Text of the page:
• Cas127 says:

      Apparently enough of the actual shareholder owners of the firm are okay with it – and if outsiders are unhappy/think the policy is suicidal – they can short, start a competitor, direct business to existing competitors etc.

      I agree in thinking that things taken to this extreme are stupid and quite possibly ruinous to the company/current shareholders. But I have not put money at risk to obtain a say.

      And if the Board is wrong – they will hopefully be shown the door during bankruptcy (which will zero out their own shares).

      Now the BK courts frequently coddle corrupt/dumbass Boards – but that is a separate ruin.

      • GrassRanger says:

        If UP goes belly-up, I’ll bet Ol’ Warren will be there to scavenge the carcass to add to BNSF. I haven’t heard of any share buy-backs by Berkshire lately. Still stacking cash instead, waiting for things to get cheaper.

        • NBay says:

          Everybody’s jovial old financial grandpa hides his dark side extremely well.
          “First Billion was the hardest”

      • Jackson says:

        Since UP stockholders are 80% institutional holders, what difference does it make? See BlackRock.

    • ABC says:

      Yeah, let’s do it like Cuba. Have 200 people sitting in a factory doing the job of 10 people.

  20. unit472 says:

    Another ‘disequilibrium’ point. Need a new acronym besides EBITDA. There simply is no income left after the payment of Insurance, Debt, Interest on debt and Taxes. IDIOT for short.

    The IDIOT index says manufactured goods that must be physically shipped are too expensive for the average household.

    Central Banks cannot fix this. Only real wage growth can

  21. Thomas says:

    Seems the entire stock market is based on the belief that our government cannot allow this stock market to fail. So to jackal investors it’s a no brainer to put everything one has into any successful public company. How would Uncle Sam be able to neglect the huge pensions which millions are depending on?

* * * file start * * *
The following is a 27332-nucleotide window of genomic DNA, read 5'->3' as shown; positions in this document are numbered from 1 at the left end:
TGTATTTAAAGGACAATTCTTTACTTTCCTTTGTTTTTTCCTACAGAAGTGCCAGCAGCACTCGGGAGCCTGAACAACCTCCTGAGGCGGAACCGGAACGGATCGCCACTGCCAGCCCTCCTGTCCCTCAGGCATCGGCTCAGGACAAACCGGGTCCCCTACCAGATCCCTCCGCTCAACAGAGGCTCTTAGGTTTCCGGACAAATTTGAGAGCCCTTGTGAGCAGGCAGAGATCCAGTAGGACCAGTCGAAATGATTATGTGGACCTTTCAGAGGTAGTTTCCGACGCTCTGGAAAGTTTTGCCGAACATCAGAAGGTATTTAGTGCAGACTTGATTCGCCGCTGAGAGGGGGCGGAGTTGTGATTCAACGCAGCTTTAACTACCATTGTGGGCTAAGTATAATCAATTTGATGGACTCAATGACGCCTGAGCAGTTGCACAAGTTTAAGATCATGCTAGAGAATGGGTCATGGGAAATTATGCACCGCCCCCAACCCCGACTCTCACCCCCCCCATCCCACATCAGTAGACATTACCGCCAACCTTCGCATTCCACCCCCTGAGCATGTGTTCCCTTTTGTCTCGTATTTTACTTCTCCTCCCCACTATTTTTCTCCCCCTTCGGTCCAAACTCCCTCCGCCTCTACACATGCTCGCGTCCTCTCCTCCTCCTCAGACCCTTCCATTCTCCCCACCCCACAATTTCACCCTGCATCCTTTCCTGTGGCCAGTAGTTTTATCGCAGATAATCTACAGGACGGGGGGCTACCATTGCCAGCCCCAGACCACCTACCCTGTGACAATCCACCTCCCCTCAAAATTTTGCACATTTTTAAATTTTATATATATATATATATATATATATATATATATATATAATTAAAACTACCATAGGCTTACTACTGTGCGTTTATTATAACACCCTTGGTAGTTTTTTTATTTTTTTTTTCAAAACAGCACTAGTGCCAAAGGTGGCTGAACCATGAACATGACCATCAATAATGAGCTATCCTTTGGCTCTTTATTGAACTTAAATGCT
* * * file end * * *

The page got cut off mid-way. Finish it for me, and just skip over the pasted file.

Investors seem to believe that America is too big to fail. Politicians are not brave people and before this is over our ‘leaders’ will feel ‘forced’ to step in and ‘help’ (destroy) our markets.

  22. TIM says:

    Outragous! They are borrowing cheap money to finance stock buybacks while at the same time laying people off, awful.
    Where is the push for Employee ownership of the company?

  23. Wes says:

    Interesting article Mr. Richter, great work! Where there is no vision the corporation perishes. What if they used just a fraction of the $34.2 billion to replace aging locomotives with more efficient new ones? Or maybe invest in their infrastructure to improve their business routes and accessibility? How about piggybacking more semi trailers?

  24. Pedro says:

    Anyone hoping for a market bust will likely be waiting for a VERY long while. It’s rather simple to explain when the Fed decides that it will keep rates low and likely cut more if market starts to wobble. They not only want inflation they want DOUBLE digit inflation (Non-CPI) before they start tightening.

    By this basic mechanism the stock market could easily increase another 50% under these policies. Doesn’t mean your investments have done all that well, but rather barely kept up with the devaluation of the dollar vis a vi purchasing power. And don’t forget the 20-30% haircut on your phony gains, which actually reduces overal purchase power in relative terms.

    So don’t bet this market drops 10,20,30%. It’s more likely to climb by those amounts. But by no means does this mean an increase in relative wealth. A rising market could actually bring decreasing wealth.

    • Pedro says:

      I should clarify the 20-30% haircut I referenced is due to Capital gains tax. The penalty for playing the game the fed/Pres want.

      Trump did mention indexing gains against inflation. Not a bad idea if inflation is set to soar!

  25. Bobber says:

    The stock is rising because wealthy people are dripping with cash and they have no place to put their money.

    They wealthy class just got a ton of free helicopter money dropped on them by the Fed. It works like this: Corporate tax is cut 40%, the government takes out debt to fund the tax cut, the Fed then buys the debt with printed money. In short, the Fed prints money out of thin air and the government drops it in the laps of the top 10%.

    Is it possible for the system to be more corrupted?

    • NBay says:

      There is way over $100 Trillion net household wealth now, I bet. The stock market can’t hold it, so (just my guess) anyone over $10M or so can join the PE club to some extent. Those under will probably take it in the shorts.
      Poverty trickles up.

  26. gorbachev says:

    You are right wolf -this market is a runaway train. The only thing

    I see stopping it is an out of control health pandemic.They

    seem to be managing this one but please no more bat soup.

  27. Michael Engel says: